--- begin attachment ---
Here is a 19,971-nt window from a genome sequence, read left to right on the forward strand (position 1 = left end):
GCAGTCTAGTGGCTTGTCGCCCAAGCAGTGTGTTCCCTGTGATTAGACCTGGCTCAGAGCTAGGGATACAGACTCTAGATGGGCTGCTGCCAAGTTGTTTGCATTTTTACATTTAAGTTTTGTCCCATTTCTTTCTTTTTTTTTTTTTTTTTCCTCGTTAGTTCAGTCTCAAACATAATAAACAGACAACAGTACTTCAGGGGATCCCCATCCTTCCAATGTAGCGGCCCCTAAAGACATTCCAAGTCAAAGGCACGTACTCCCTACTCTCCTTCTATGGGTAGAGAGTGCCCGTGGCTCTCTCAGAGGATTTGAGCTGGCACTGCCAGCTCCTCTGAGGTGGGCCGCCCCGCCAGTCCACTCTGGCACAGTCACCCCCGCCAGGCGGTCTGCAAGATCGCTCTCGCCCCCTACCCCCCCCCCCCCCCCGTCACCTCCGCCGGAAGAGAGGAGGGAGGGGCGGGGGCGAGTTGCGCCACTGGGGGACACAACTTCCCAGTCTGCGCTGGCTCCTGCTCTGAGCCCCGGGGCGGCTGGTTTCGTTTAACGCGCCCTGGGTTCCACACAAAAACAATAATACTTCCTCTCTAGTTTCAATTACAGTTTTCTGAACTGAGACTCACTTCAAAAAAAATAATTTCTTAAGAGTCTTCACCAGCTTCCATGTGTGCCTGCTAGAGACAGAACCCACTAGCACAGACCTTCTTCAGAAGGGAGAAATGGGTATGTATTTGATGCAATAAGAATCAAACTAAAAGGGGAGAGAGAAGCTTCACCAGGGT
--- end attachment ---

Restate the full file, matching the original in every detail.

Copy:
Here is a 19,971-nt window from a genome sequence, read left to right on the forward strand (position 1 = left end):
GCAGTCTAGTGGCTTGTCGCCCAAGCAGTGTGTTCCCTGTGATTAGACCTGGCTCAGAGCTAGGGATACAGACTCTAGATGGGCTGCTGCCAAGTTGTTTGCATTTTTACATTTAAGTTTTGTCCCATTTCTTTCTTTTTTTTTTTTTTTTTCCTCGTTAGTTCAGTCTCAAACATAATAAACAGACAACAGTACTTCAGGGGATCCCCATCCTTCCAATGTAGCGGCCCCTAAAGACATTCCAAGTCAAAGGCACGTACTCCCTACTCTCCTTCTATGGGTAGAGAGTGCCCGTGGCTCTCTCAGAGGATTTGAGCTGGCACTGCCAGCTCCTCTGAGGTGGGCCGCCCCGCCAGTCCACTCTGGCACAGTCACCCCCGCCAGGCGGTCTGCAAGATCGCTCTCGCCCCCTACCCCCCCCCCCCCCCCGTCACCTCCGCCGGAAGAGAGGAGGGAGGGGCGGGGGCGAGTTGCGCCACTGGGGGACACAACTTCCCAGTCTGCGCTGGCTCCTGCTCTGAGCCCCGGGGCGGCTGGTTTCGTTTAACGCGCCCTGGGTTCCACACAAAAACAATAATACTTCCTCTCTAGTTTCAATTACAGTTTTCTGAACTGAGACTCACTTCAAAAAAAATAATTTCTTAAGAGTCTTCACCAGCTTCCATGTGTGCCTGCTAGAGACAGAACCCACTAGCACAGACCTTCTTCAGAAGGGAGAAATGGGTATGTATTTGATGCAATAAGAATCAAACTAAAAGGGGAGAGAGAAGCTTCACCAGGGT